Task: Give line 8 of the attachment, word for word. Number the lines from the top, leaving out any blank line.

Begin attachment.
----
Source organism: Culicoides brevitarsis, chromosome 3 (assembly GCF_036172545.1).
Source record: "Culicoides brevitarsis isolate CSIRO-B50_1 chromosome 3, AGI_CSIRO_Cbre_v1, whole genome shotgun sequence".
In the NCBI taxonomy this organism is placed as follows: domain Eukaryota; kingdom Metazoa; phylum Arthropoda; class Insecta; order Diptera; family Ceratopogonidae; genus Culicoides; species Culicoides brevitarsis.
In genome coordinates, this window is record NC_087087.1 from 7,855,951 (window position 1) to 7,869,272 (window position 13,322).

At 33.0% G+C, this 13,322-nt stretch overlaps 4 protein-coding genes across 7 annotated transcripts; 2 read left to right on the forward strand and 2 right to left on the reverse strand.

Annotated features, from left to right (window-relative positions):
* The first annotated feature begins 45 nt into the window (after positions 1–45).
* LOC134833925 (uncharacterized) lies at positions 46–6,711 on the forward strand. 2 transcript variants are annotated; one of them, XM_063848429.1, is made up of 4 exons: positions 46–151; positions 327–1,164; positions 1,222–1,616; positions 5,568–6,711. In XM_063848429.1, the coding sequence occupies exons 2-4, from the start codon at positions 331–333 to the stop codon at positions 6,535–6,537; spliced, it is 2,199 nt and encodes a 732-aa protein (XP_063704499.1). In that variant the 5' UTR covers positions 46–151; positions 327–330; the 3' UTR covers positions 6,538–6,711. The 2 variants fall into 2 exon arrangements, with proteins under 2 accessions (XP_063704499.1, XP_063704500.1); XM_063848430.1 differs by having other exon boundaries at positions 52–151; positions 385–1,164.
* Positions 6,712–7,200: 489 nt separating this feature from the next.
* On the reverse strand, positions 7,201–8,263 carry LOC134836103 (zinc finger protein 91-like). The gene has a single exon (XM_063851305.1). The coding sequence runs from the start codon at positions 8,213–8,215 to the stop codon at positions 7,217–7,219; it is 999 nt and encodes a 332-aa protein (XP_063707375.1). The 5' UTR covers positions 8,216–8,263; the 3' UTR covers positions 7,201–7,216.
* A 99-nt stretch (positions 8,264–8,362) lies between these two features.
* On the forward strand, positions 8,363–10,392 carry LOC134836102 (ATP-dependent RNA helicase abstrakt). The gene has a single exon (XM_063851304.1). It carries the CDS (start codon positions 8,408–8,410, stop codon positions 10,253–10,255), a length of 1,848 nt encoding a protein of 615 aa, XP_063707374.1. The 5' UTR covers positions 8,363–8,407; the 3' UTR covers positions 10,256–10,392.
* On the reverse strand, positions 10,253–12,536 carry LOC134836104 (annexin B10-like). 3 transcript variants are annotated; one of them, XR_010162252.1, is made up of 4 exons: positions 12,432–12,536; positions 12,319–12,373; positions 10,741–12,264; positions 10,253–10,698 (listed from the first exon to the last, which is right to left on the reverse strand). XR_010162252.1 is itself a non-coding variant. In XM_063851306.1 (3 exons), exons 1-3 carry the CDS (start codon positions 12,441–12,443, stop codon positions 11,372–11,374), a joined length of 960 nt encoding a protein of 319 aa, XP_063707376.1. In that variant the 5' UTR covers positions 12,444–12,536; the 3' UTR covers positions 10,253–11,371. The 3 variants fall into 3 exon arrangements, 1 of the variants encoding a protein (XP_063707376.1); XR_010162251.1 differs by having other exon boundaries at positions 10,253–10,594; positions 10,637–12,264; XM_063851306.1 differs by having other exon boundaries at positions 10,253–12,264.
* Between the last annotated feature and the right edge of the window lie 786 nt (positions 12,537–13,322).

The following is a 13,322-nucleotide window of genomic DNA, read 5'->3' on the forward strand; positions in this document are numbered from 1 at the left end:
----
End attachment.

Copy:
* LOC134833925 (uncharacterized) lies at positions 46–6,711 on the forward strand. 2 transcript variants are annotated; one of them, XM_063848429.1, is made up of 4 exons: positions 46–151; positions 327–1,164; positions 1,222–1,616; positions 5,568–6,711. In XM_063848429.1, the coding sequence occupies exons 2-4, from the start codon at positions 331–333 to the stop codon at positions 6,535–6,537; spliced, it is 2,199 nt and encodes a 732-aa protein (XP_063704499.1). In that variant the 5' UTR covers positions 46–151; positions 327–330; the 3' UTR covers positions 6,538–6,711. The 2 variants fall into 2 exon arrangements, with proteins under 2 accessions (XP_063704499.1, XP_063704500.1); XM_063848430.1 differs by having other exon boundaries at positions 52–151; positions 385–1,164.